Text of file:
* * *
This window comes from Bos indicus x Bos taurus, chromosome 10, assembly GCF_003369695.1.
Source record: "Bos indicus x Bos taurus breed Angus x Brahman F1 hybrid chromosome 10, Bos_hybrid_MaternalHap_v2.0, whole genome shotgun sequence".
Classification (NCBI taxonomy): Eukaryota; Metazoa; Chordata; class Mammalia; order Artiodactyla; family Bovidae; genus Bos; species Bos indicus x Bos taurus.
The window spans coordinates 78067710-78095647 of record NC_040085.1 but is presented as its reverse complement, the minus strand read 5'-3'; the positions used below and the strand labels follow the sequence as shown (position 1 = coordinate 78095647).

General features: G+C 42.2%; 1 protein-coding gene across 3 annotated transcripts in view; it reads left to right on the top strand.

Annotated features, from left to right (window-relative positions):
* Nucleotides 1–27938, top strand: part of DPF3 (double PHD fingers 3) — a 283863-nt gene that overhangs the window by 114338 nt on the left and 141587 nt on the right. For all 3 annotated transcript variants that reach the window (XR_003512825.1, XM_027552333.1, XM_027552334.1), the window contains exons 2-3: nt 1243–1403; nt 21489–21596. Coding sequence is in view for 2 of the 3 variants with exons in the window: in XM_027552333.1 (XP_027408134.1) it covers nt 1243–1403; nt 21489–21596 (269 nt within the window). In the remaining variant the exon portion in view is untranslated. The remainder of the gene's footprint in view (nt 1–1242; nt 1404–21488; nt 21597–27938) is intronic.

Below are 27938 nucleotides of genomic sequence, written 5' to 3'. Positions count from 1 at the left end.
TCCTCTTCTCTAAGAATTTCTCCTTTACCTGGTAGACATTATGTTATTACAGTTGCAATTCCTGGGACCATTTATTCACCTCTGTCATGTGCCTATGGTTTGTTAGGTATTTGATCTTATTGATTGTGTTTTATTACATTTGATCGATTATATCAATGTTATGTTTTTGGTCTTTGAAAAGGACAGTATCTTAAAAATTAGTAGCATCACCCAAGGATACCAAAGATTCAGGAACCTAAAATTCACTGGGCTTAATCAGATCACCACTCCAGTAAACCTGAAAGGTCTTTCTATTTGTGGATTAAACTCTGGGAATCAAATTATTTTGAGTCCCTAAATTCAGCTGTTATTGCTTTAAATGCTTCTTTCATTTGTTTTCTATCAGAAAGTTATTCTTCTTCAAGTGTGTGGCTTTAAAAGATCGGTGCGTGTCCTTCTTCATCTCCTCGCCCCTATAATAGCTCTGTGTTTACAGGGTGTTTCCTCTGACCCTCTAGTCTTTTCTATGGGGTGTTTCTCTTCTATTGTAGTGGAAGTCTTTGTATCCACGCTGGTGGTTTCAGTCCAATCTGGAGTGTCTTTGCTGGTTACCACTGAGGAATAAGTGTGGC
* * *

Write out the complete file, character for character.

This window comes from Bos indicus x Bos taurus, chromosome 10, assembly GCF_003369695.1.
Source record: "Bos indicus x Bos taurus breed Angus x Brahman F1 hybrid chromosome 10, Bos_hybrid_MaternalHap_v2.0, whole genome shotgun sequence".
Classification (NCBI taxonomy): Eukaryota; Metazoa; Chordata; class Mammalia; order Artiodactyla; family Bovidae; genus Bos; species Bos indicus x Bos taurus.
The window spans coordinates 78067710-78095647 of record NC_040085.1 but is presented as its reverse complement, the minus strand read 5'-3'; the positions used below and the strand labels follow the sequence as shown (position 1 = coordinate 78095647).

General features: G+C 42.2%; 1 protein-coding gene across 3 annotated transcripts in view; it reads left to right on the top strand.

Annotated features, from left to right (window-relative positions):
* Nucleotides 1–27938, top strand: part of DPF3 (double PHD fingers 3) — a 283863-nt gene that overhangs the window by 114338 nt on the left and 141587 nt on the right. For all 3 annotated transcript variants that reach the window (XR_003512825.1, XM_027552333.1, XM_027552334.1), the window contains exons 2-3: nt 1243–1403; nt 21489–21596. Coding sequence is in view for 2 of the 3 variants with exons in the window: in XM_027552333.1 (XP_027408134.1) it covers nt 1243–1403; nt 21489–21596 (269 nt within the window). In the remaining variant the exon portion in view is untranslated. The remainder of the gene's footprint in view (nt 1–1242; nt 1404–21488; nt 21597–27938) is intronic.

Below are 27938 nucleotides of genomic sequence, written 5' to 3'. Positions count from 1 at the left end.
TCCTCTTCTCTAAGAATTTCTCCTTTACCTGGTAGACATTATGTTATTACAGTTGCAATTCCTGGGACCATTTATTCACCTCTGTCATGTGCCTATGGTTTGTTAGGTATTTGATCTTATTGATTGTGTTTTATTACATTTGATCGATTATATCAATGTTATGTTTTTGGTCTTTGAAAAGGACAGTATCTTAAAAATTAGTAGCATCACCCAAGGATACCAAAGATTCAGGAACCTAAAATTCACTGGGCTTAATCAGATCACCACTCCAGTAAACCTGAAAGGTCTTTCTATTTGTGGATTAAACTCTGGGAATCAAATTATTTTGAGTCCCTAAATTCAGCTGTTATTGCTTTAAATGCTTCTTTCATTTGTTTTCTATCAGAAAGTTATTCTTCTTCAAGTGTGTGGCTTTAAAAGATCGGTGCGTGTCCTTCTTCATCTCCTCGCCCCTATAATAGCTCTGTGTTTACAGGGTGTTTCCTCTGACCCTCTAGTCTTTTCTATGGGGTGTTTCTCTTCTATTGTAGTGGAAGTCTTTGTATCCACGCTGGTGGTTTCAGTCCAATCTGGAGTGTCTTTGCTGGTTACCACTGAGGAATAAGTGTGGC